The University of Vermont

image
photo by Sally McCay

PRODUCTION VALUES
Talking movies with Jon Kilik '78

by Carolyn Sotka '94

When Jon Kilik returns to Vermont to speak with students, as he does every few years, he says one of his goals is to “demystify” his profession. The Class of 1978 alumnus has built a long and successful career as a film producer, making his way in that world of silver screen mystique. But as Kilik talks, soft-spoken and unassuming, his focus is on hard work, meticulous craft, and substantive storytelling, not bright lights and red carpets.

As much as Kilik is drawn to meet today’s UVM students and current faculty, he also returns to reconnect to his own undergraduate years. More than three decades ago, Professor Frank Manchel’s classes sparked his love of film and drive to pursue it as a career.

Kilik’s latest visit took place in late March when he came to Burlington with his new production, Miral, his fourth collaboration with painter/director Julian Schnabel. His schedule was packed: a fundraiser screening of Miral and Q & A with the audience on Sunday night; class visits, informal talks with students, and another screening/discussion the next day. Kilik also gave VQ some of his time on Monday morning, sitting down at the Davis Center with Professor Emeritus Frank Manchel and Professor Hilary Neroni, director of film and television studies, for a talk about film and his career.

Hilary Neroni: In their study of film, particularly when they have those experiences where their eyes are opened up to some new aspect of filmmaking, you can see the passion that our film and television studies students have. To what extent is passion important to the work you do now and the film industry, in general? Do you see that at this level in your career?

Jon Kilik: Not enough; I wish I saw it more. It becomes a bit of a job for a lot of people, and that’s ok, too. Because just to maintain it professionally as a job can be a real challenge. But the exciting thing for me coming back to campus these days is to see the passion from the students, because they now get the sense of what goes into making a film. I don’t know where it comes from, a combination of things–the “making of” extras on DVDs, access to cameras which enable them to go out and shoot their own movies, even on an iPhone. A lot of walls have been broken down; there is passion because it is now accessible. Right now I’m prepping The Hunger Games, and kids have already made their own versions of scenes from the book and put them up on the web. They read the book, they love the story, and they want to go out and shoot.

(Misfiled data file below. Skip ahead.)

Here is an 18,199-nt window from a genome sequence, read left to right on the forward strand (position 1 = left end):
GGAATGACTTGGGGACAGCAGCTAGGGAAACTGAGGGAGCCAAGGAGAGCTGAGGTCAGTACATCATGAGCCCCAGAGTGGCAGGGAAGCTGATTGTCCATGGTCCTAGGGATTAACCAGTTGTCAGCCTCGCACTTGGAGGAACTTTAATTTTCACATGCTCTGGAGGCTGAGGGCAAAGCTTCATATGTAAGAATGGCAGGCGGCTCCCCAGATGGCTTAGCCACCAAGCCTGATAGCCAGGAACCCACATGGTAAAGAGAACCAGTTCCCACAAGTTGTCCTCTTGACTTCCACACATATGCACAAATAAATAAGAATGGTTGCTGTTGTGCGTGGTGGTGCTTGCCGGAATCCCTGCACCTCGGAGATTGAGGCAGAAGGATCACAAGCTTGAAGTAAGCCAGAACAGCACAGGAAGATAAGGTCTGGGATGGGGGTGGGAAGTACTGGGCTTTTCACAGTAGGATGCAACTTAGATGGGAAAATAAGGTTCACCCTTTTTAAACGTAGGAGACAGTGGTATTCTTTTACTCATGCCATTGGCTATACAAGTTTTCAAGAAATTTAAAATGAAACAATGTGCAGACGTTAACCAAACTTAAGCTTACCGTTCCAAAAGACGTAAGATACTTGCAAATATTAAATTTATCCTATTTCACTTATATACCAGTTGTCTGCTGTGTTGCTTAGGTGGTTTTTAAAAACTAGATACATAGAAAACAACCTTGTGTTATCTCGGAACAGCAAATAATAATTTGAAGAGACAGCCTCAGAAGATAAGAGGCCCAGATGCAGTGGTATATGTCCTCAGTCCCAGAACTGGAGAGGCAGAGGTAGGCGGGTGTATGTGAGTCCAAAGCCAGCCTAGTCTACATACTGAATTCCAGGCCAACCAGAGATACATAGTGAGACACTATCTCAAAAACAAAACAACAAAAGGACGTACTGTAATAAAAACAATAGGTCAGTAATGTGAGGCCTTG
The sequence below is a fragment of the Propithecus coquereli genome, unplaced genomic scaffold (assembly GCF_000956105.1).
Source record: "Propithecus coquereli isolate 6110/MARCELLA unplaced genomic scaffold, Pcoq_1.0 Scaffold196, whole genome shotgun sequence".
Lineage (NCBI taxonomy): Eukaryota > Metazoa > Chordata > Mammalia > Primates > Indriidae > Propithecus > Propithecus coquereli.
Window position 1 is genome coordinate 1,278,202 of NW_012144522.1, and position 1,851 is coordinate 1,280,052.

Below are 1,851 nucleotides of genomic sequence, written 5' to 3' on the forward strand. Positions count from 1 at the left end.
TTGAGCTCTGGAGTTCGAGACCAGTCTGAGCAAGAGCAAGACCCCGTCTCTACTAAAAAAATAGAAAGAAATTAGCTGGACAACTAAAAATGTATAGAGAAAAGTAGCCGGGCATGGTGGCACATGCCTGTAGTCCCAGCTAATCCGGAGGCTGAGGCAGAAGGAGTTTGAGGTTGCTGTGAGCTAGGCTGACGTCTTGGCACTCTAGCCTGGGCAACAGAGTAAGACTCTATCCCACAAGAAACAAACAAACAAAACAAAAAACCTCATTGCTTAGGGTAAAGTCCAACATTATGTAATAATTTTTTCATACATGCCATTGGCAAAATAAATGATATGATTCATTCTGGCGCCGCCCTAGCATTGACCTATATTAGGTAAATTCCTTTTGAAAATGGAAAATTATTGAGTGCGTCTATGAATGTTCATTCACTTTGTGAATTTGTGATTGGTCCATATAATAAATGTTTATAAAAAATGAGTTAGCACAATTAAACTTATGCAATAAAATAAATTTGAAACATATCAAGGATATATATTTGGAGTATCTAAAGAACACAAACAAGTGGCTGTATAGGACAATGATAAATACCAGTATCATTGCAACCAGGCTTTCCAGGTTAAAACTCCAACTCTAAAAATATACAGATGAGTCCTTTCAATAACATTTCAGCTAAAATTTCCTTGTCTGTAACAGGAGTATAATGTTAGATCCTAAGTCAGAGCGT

And that’s something that didn’t exist thirty years ago, because you had to get a Super 8 camera or a 16mm camera, you had to edit the film. It took a lot of time and money and equipment–things that even with passion you just couldn’t get access to. So now you see it can be done. You see young people who are becoming superstars because they have done it low budget. It’s almost as if filmmaking has become painting. You can go out there with a little iPhone and start to make your art.

Neroni: Every time you come back, Jon, I’m impressed by how much you enjoy the research that you do to start a new project. One of the things about the film classes here, though we do a lot of film history and theory and production techniques, we also study many different disciplines. They need to understand that background along with the history of film in order to better understand the films they’re studying. So I’m wondering what recent project has pushed you intellectually.